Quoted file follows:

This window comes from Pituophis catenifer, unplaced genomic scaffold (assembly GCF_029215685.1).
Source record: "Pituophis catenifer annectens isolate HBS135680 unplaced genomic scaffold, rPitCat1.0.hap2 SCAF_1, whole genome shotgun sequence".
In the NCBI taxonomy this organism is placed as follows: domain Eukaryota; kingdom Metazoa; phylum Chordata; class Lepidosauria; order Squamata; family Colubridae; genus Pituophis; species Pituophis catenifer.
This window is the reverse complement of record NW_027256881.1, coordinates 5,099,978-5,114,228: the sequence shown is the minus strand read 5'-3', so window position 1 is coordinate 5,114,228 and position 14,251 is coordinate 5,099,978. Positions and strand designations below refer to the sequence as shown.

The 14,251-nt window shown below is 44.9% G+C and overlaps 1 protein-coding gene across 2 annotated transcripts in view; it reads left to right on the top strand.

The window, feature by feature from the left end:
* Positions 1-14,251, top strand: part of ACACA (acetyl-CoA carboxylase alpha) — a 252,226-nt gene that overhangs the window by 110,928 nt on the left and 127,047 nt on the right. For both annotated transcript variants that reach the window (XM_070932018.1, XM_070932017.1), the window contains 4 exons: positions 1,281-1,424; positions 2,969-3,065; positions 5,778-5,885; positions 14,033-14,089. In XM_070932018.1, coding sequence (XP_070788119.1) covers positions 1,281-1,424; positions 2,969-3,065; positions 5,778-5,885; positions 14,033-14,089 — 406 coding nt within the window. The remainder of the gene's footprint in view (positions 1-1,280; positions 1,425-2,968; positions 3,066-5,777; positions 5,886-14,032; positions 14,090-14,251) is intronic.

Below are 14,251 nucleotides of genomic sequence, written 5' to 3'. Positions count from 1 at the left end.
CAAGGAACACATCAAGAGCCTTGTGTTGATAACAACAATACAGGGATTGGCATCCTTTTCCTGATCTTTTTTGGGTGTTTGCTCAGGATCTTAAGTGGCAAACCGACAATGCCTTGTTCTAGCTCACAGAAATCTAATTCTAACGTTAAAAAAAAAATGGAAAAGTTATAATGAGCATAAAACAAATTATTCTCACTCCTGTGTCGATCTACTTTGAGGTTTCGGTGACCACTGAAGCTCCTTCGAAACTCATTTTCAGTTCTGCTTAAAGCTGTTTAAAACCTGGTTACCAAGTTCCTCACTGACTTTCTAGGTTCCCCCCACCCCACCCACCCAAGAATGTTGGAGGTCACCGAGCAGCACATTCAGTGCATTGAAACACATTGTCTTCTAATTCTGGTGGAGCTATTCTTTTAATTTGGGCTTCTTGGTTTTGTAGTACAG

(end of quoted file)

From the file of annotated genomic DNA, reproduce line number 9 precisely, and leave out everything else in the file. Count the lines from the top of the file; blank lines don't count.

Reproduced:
CAAGGAACACATCAAGAGCCTTGTGTTGATAACAACAATACAGGGATTGGCATCCTTTTCCTGATCTTTTTTGGGTGTTTGCTCAGGATCTTAAGTGGCAAACCGACAATGCCTTGTTCTAGCTCACAGAAATCTAATTCTAACGTTAAAAAAAAAATGGAAAAGTTATAATGAGCATAAAACAAATTATTCTCACTCCTGTGTCGATCTACTTTGAGGTTTCGGTGACCACTGAAGCTCCTTCGAAACTCATTTTCAGTTCTGCTTAAAGCTGTTTAAAACCTGGTTACCAAGTTCCTCACTGACTTTCTAGGTTCCCCCCACCCCACCCACCCAAGAATGTTGGAGGTCACCGAGCAGCACATTCAGTGCATTGAAACACATTGTCTTCTAATTCTGGTGGAGCTATTCTTTTAATTTGGGCTTCTTGGTTTTGTAGTACAG